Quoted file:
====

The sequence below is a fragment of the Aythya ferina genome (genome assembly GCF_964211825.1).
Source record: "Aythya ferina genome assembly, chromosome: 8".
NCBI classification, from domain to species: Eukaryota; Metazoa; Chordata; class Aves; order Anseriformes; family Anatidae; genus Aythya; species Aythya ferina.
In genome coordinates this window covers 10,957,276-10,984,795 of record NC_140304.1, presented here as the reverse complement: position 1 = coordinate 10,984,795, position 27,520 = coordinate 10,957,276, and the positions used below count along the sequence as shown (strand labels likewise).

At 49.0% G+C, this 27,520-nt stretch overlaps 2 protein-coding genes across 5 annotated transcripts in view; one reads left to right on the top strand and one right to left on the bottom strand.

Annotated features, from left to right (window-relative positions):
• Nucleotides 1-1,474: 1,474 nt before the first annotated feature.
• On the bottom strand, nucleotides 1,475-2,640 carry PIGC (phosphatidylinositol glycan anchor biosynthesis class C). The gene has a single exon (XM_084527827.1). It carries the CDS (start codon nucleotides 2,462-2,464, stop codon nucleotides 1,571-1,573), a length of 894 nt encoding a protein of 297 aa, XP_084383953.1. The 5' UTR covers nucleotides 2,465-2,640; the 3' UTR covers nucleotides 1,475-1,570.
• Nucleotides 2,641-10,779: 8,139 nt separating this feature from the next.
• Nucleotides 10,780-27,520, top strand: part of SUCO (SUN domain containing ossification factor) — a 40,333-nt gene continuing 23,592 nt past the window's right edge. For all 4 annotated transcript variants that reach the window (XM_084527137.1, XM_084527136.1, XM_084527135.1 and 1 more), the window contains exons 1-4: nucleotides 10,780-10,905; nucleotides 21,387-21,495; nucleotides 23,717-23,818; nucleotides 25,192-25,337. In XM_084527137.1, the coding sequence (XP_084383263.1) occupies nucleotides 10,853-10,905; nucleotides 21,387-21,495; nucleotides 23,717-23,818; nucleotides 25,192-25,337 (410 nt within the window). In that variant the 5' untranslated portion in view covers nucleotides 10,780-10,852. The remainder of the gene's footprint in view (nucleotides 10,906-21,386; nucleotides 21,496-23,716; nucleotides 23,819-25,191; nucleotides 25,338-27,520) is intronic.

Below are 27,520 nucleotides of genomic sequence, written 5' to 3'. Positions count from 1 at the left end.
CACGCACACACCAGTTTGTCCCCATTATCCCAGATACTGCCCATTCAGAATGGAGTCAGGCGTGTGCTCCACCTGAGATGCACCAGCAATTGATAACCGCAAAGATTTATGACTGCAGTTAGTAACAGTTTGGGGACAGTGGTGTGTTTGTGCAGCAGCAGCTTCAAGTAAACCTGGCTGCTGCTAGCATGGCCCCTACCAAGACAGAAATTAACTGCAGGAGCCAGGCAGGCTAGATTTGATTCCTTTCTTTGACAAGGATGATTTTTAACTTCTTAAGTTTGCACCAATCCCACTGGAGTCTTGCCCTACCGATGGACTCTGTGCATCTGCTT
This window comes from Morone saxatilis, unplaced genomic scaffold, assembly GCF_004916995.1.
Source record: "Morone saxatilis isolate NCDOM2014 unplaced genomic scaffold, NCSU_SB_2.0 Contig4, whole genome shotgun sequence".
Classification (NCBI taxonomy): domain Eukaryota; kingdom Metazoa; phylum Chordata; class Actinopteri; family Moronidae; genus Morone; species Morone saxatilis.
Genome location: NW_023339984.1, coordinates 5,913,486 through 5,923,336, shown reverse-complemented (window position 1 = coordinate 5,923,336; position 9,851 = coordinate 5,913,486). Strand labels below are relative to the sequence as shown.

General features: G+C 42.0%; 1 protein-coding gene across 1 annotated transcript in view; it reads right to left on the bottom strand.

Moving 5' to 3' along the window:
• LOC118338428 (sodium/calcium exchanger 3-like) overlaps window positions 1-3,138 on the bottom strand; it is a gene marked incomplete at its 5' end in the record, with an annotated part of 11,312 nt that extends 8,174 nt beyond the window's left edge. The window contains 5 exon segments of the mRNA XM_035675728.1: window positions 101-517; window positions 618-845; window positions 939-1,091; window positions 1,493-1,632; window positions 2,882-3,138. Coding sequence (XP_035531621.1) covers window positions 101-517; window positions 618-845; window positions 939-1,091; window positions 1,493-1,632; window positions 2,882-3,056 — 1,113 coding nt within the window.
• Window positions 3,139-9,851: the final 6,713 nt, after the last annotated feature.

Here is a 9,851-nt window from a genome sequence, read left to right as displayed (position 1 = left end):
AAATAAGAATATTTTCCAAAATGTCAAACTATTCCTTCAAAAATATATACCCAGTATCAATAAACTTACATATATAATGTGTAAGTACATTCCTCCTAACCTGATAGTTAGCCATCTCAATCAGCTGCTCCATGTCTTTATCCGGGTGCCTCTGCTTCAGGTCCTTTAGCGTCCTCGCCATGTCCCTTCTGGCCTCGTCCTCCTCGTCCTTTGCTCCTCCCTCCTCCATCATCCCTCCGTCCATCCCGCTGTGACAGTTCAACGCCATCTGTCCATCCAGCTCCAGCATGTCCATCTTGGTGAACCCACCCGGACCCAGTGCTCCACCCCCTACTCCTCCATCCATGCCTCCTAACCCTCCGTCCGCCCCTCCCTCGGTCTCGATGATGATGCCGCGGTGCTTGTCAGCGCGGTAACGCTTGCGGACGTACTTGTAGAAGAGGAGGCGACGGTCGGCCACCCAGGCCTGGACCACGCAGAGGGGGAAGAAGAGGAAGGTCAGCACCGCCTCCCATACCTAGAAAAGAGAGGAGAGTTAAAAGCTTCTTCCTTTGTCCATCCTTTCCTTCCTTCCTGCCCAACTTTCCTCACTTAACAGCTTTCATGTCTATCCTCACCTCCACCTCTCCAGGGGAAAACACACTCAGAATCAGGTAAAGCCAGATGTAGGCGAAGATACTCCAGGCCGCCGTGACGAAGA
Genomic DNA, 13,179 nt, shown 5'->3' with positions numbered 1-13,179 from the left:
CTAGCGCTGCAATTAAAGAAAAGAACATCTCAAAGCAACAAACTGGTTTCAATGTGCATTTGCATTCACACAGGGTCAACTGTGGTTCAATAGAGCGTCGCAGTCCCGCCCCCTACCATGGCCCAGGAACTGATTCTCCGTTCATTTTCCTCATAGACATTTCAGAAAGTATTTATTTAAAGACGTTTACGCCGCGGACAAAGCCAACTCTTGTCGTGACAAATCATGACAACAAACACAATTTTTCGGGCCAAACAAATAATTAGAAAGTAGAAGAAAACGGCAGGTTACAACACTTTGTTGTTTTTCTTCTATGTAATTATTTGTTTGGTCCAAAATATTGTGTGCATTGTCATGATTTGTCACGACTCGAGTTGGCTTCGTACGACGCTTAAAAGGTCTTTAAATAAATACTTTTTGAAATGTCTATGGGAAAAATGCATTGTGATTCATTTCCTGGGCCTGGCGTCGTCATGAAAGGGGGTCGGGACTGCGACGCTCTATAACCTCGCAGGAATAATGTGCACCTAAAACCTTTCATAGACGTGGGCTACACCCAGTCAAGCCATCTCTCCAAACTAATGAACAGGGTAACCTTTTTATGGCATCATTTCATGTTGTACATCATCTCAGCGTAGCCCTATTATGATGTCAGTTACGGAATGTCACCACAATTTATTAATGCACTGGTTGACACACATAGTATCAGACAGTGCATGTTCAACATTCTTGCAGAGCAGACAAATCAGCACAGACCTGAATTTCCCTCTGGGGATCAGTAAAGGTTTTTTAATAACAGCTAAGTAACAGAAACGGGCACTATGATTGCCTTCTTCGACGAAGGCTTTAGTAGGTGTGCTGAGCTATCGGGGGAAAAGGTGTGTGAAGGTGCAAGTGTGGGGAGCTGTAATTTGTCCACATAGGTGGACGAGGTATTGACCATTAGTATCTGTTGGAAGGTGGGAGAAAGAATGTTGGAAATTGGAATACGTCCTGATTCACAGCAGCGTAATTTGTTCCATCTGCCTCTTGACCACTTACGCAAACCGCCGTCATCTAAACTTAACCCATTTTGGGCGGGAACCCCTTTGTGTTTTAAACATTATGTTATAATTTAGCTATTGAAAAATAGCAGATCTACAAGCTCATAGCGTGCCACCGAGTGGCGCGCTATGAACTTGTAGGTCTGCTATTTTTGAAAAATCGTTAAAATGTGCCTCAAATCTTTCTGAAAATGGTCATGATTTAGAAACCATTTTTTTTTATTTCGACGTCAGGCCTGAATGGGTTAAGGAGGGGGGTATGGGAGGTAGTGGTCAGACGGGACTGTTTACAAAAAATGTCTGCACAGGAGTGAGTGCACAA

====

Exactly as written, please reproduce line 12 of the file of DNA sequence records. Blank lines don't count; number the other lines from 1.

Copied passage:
CACGCACACACCAGTTTGTCCCCATTATCCCAGATACTGCCCATTCAGAATGGAGTCAGGCGTGTGCTCCACCTGAGATGCACCAGCAATTGATAACCGCAAAGATTTATGACTGCAGTTAGTAACAGTTTGGGGACAGTGGTGTGTTTGTGCAGCAGCAGCTTCAAGTAAACCTGGCTGCTGCTAGCATGGCCCCTACCAAGACAGAAATTAACTGCAGGAGCCAGGCAGGCTAGATTTGATTCCTTTCTTTGACAAGGATGATTTTTAACTTCTTAAGTTTGCACCAATCCCACTGGAGTCTTGCCCTACCGATGGACTCTGTGCATCTGCTT